Community and pollinator gardens in Guelph

How to join a community garden

Interested in starting a community garden?

Interested in starting your very own community garden next spring? The deadline to apply to get a garden in your community park is October 31.

Map of Community Gardens and Pollinator Gardens in Guelph

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About community gardens

The community garden program encourages volunteers to use City parks and other public spaces (like schools) as locations for fruit, vegetable and pollinator gardens that benefit the community.

Having fruits and vegetables grown just around the corner in your park brings a whole new meaning to local food. Pollinator gardens also provide a food source for a variety of wildlife including insects and some bird species.

There are many different models of community gardens, including traditional vegetable gardens, pollinator gardens and even community orchards.

Watch as Two Rivers Huron Street Community Garden rebuilds their compost system

Two Rivers Huron Street Community Garden rebuilt their compost system so that their garden can deal with large volumes of organic green waste. If a compost system is not designed optimally, waste takes a long time to decompose. This is one of the many challenges common to many community gardens that this project aimed to address.

Each community garden is different. Making changes to the design and details of projects that include a compost structure must be assessed separately to understand what will work and be allowed for public spaces.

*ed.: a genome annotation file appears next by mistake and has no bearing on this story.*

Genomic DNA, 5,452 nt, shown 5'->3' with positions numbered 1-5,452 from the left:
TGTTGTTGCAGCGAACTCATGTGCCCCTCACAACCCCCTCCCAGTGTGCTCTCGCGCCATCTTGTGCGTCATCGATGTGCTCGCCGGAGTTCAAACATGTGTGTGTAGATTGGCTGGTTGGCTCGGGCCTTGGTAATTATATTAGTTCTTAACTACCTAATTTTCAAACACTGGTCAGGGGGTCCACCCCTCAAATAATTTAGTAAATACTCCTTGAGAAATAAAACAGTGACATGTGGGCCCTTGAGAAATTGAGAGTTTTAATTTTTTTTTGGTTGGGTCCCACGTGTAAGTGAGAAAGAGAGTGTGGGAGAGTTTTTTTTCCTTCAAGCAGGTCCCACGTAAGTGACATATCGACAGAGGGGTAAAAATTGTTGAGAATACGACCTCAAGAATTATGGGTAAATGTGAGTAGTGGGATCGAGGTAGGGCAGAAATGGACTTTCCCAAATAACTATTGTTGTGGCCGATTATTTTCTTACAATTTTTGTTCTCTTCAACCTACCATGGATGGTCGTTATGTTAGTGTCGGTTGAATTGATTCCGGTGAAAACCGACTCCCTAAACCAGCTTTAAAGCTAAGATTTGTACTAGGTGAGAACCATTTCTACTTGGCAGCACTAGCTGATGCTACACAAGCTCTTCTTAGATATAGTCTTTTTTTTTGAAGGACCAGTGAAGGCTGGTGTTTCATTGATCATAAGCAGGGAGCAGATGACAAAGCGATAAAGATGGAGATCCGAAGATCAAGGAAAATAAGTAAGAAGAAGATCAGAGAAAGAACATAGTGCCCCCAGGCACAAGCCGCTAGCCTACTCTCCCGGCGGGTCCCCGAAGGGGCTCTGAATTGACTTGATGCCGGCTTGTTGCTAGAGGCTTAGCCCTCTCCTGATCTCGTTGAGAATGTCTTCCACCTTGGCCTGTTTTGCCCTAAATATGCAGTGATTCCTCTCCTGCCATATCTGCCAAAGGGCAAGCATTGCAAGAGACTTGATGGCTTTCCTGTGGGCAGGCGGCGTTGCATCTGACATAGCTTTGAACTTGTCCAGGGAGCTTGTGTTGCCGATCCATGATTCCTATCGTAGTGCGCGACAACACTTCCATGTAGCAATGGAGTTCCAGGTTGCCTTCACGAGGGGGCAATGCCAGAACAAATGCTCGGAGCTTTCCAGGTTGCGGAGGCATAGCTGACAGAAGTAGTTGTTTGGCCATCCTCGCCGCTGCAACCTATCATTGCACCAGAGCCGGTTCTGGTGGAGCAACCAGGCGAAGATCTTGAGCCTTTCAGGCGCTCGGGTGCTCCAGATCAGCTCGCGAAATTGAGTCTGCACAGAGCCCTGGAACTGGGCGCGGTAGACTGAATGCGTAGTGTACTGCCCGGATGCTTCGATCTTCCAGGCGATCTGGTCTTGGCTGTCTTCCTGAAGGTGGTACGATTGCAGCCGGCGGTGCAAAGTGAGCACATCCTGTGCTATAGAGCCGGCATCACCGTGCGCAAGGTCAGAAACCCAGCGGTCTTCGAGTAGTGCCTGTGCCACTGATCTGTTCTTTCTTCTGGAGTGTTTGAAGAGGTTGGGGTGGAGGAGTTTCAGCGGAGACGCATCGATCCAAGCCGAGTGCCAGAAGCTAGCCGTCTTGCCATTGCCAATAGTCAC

To access additional resources like information sheets or to ask a question, please email [email protected].

Traditional community garden

A traditional community garden invites people to rent a plot to grow and harvest their own fruits, vegetables, herbs or flowers.

Communal garden

In a communal garden, people garden as a team. They may share or donate some of the food they grow with local community groups or agencies.

Food forest

Sometimes called a “community orchard” a food forest is a mixture of fruit trees and shrubs maintained by a group of volunteers, where everyone (including local wildlife) is welcome to enjoy the fruit.

Pollinator garden

Pollinator garden feature plants and flowers that provide nectar and pollen resources for bees and other important insects. They can also provide food and habitat for other wildlife, or stormwater infiltration. Volunteers can help maintain the gardens and help inspire people to create pollinator gardens on their own properties.

For more information

Community garden coordinator
[email protected]